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Spotify chief warns of ‘ups and downs’ ahead of Wall Street debut

Streaming music leader Spotify Technology SA was facing a possible rough ride in its trading debut

Pedestrians walk past a banner with the Spotify logo as the company lists its stock on the New York Stock Exchange with a direct listing in New York Picture: Reuters
Pedestrians walk past a banner with the Spotify logo as the company lists its stock on the New York Stock Exchange with a direct listing in New York Picture: Reuters

Streaming music leader Spotify Technology SA was facing a possible rough ride in its trading debut yesterday, with the company’s unusual direct listing coming the day after a steep technology sell-off on Wall Street.

In a public letter published ahead of its unorthodox listing in New York, chief executive Daniel Ek cautioned employees and fans that “sometimes we succeed, sometimes we stumble” and “I have no doubt that there will be ups and downs”.

Nonetheless, in informal trading on Monday, pricing for Spotify appeared to be holding up, changing hands at about $132 (R1 560) a share, which would value the company at more than $23-billion (R272-billion).

Spotify Technology SA’s unusual route to becoming a public company is a test case for other multibillion-dollar tech companies looking to sell their shares but that are not in need of cash.

The New York Stock Exchange set Spotify’s reference price at $132 a share late on Monday, giving an early estimate of the level at which supply and demand could be balanced.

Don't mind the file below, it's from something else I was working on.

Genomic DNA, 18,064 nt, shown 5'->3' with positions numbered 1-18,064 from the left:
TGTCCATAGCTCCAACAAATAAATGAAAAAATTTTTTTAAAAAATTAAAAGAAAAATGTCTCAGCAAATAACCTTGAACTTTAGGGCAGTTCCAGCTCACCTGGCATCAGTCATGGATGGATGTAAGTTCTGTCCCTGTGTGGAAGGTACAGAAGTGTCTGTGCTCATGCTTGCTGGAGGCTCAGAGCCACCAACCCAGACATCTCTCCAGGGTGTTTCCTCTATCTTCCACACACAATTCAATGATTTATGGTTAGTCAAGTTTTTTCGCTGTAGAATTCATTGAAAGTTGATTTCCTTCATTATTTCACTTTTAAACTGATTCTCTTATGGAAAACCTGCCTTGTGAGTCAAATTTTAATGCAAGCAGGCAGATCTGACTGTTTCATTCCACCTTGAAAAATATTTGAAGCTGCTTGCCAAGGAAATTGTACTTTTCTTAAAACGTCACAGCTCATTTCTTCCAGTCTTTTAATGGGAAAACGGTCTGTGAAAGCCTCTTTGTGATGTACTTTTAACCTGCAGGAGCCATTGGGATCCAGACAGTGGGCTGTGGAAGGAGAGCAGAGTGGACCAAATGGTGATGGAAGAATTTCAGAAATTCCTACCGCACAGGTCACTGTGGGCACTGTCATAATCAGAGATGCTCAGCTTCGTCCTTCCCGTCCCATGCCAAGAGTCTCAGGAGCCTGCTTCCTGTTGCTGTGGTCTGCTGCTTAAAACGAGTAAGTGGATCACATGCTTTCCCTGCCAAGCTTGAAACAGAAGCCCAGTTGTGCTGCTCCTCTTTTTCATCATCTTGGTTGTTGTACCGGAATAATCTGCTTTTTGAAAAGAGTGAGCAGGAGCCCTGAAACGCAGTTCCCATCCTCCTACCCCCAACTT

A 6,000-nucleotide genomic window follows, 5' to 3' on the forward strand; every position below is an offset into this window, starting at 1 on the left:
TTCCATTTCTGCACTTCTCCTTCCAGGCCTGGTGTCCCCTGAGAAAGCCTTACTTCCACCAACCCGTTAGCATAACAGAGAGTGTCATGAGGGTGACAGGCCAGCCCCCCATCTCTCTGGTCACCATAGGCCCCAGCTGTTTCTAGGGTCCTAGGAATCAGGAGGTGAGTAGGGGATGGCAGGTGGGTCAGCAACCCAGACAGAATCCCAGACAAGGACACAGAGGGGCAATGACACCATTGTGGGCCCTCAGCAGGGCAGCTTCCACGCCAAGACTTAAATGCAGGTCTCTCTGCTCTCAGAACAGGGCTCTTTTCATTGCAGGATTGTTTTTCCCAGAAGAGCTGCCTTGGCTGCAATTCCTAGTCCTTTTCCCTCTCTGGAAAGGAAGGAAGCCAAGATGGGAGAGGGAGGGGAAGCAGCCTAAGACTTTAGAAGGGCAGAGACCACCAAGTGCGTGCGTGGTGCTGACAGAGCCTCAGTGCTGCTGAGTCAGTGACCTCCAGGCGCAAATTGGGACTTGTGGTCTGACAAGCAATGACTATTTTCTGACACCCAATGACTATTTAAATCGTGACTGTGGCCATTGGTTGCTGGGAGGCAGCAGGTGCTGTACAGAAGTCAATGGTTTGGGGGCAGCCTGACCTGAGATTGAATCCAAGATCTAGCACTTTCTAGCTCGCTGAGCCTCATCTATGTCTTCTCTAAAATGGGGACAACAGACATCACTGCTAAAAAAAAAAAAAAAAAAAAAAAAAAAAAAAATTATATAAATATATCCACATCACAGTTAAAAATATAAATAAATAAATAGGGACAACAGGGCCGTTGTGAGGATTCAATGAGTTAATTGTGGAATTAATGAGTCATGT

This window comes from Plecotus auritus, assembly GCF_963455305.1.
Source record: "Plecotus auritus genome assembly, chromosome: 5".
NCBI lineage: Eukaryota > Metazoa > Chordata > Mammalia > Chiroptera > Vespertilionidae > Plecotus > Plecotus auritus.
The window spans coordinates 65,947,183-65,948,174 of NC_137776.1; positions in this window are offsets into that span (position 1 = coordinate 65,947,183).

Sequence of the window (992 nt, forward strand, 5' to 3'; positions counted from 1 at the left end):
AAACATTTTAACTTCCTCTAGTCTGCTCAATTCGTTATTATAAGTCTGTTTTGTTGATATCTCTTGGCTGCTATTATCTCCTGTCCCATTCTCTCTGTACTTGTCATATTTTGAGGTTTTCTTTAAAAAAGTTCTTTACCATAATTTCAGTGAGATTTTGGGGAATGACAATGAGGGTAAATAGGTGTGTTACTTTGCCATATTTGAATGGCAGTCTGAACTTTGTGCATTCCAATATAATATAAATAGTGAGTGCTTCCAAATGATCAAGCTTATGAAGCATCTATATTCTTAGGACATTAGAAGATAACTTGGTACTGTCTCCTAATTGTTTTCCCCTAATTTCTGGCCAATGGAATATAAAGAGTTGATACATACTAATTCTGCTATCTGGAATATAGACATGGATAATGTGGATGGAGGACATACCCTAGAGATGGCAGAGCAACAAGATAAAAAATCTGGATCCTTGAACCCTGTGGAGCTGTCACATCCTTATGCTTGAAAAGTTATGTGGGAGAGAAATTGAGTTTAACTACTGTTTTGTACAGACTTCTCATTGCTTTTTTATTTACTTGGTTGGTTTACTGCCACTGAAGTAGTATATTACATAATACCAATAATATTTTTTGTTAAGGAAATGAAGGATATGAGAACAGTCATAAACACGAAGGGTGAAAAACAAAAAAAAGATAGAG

Since launching its streaming music service a decade ago, the Stockholm-founded company has overcome heavy resistance from big record labels and some major music artists to transform how the industry makes money.

It offers access to vast music libraries rather than making users pay for CDs or downloads.

The company has structured the stock market listing to allow existing investors to sell directly to the public while offering no new shares of its own, in a test case being watched by other well-funded multibillion-dollar tech firms.

Forgoing hiring investment banks as underwriters or holding traditional promotional events with institutional investors could lead to extreme volatility when formal trading began, analysts said.

Still, the market steadied in early trading after Monday’s sell-off.

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